Reading: Two Selections by Brenda Laurel, available from the New Media Reader.
- “The Six Elements and the Causal Relations Among Them.” Computers as Theater, 49-65. 2nd ed., 1993.
- “Star Raiders: Dramatic Interaction in a Small World,” Ph.D. Thesis, Ohio State University, pp. 81-86, 1986.
I am going to tackle the task of identifying a form of human-computer interaction (HCI) that has some/most/all of Aristotle’s six qualitative elements of drama:
- Enactment: All that is seen
- Melody (Pattern): All that is heard
- Language: Selection/arrangement of words
- Thought: Inferred processes leading to choice
- Character: Groups of traits, inferred from agents’ patterns of choice
- Action: The whole action being represented.
This is a tall order, in part because we must keep in mind that “the whole action must have a beginning, a middle, and an end” for it to be a satisfying plot. Video games, TV, and movies all have this notion, as sovink77 has written about in her post.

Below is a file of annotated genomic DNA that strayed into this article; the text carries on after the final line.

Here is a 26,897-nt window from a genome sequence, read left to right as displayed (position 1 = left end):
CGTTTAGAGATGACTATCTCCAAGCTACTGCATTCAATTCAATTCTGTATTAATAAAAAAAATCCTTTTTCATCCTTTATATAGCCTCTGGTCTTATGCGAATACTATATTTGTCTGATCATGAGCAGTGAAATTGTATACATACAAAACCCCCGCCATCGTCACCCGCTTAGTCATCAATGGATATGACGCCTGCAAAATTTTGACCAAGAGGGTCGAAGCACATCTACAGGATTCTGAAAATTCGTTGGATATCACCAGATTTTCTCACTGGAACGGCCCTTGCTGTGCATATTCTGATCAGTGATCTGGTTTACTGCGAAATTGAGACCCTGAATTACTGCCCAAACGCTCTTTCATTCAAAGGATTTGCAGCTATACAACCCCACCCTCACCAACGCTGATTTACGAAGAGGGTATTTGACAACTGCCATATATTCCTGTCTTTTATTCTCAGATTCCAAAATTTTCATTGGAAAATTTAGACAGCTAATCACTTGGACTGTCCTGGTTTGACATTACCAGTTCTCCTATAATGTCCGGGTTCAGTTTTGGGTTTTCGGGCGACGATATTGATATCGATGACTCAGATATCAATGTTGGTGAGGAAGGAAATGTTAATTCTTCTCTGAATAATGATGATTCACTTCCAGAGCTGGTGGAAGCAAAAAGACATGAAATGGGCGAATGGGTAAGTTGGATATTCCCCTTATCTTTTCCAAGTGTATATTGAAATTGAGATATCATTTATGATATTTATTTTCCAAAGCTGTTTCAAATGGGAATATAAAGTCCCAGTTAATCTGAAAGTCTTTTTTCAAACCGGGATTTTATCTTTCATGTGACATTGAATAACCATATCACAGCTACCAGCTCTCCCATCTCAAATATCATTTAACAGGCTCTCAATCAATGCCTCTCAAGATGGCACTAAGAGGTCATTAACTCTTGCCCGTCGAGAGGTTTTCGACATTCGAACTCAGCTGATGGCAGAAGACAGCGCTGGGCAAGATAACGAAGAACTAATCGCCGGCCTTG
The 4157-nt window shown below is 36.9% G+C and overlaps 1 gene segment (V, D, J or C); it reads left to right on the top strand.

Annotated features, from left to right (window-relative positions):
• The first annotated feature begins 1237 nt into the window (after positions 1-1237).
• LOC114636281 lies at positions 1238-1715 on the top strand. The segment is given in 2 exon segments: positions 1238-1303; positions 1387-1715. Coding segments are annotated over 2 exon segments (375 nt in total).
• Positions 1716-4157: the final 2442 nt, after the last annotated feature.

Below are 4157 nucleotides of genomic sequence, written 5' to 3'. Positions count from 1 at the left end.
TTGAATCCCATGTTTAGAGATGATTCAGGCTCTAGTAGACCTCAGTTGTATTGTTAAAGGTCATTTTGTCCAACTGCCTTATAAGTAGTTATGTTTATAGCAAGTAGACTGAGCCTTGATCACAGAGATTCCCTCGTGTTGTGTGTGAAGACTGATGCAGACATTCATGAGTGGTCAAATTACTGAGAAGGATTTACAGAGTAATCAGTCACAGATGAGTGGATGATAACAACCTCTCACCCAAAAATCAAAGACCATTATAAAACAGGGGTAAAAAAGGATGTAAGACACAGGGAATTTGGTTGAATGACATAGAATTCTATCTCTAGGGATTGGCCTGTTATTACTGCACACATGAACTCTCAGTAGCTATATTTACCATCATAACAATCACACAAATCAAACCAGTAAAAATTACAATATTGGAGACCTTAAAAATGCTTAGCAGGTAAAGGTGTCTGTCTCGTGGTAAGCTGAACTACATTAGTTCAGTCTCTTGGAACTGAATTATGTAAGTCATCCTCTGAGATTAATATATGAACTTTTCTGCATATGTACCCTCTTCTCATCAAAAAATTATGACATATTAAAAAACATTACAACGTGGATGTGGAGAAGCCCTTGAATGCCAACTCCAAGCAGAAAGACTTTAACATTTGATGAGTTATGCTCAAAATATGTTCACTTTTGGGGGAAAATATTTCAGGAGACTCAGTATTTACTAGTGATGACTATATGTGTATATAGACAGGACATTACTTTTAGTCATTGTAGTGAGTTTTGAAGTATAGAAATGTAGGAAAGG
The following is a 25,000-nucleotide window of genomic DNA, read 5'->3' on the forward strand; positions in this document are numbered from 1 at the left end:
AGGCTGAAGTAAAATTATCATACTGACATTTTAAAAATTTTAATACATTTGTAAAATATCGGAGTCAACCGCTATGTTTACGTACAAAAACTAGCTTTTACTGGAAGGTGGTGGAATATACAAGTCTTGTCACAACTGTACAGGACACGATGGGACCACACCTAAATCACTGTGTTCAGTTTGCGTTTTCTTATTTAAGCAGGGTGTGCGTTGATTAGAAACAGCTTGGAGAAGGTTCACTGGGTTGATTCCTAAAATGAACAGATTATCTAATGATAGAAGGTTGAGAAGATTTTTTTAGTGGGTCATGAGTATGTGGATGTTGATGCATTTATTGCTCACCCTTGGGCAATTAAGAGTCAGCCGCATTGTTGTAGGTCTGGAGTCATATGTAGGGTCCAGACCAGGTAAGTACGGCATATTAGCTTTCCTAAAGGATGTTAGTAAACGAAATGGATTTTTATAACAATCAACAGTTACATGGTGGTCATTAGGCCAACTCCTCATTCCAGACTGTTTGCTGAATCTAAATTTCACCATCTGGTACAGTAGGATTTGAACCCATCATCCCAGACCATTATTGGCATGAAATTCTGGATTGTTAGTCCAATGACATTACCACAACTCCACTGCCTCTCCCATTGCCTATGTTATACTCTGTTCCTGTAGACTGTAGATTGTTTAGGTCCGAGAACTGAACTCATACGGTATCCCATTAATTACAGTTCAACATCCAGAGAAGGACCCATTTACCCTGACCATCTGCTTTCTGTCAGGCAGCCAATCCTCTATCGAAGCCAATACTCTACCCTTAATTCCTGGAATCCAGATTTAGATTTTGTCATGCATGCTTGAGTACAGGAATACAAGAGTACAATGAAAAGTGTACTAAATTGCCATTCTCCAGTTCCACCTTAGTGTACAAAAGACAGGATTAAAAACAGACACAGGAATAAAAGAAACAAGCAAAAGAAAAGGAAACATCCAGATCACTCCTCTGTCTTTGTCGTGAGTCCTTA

Here’s one technology that, if it becomes less pricey, may bring a new dimension to human-computer entertainment. The Cave Automatic Virtual Environment (or CAVE) looks like a very boring room – a “box” with white walls. However, when you add a bunch of of projectors along with head and hand tracking capabilities, the CAVE becomes a 3D interactive world. In grad school my friends modeled bat flight, wrote 3D dynamic poetry, and developed virtual painting techniques using the CAVE. Researchers at UC Davis have also pioneered this work in virtual reality, for example with their augmented sandbox:
However, none of these examples of the CAVE follow the notion of a storyline. If we can interact with a virtual world in this way, we’re getting closer to an interactive video game.
Once we have this environment, then I believe we will have all six elements Laurel described in human-computer activity. While it is still way too expensive to build your own CAVE in your living room, don’t bother: Microsoft has already filed a patent for it.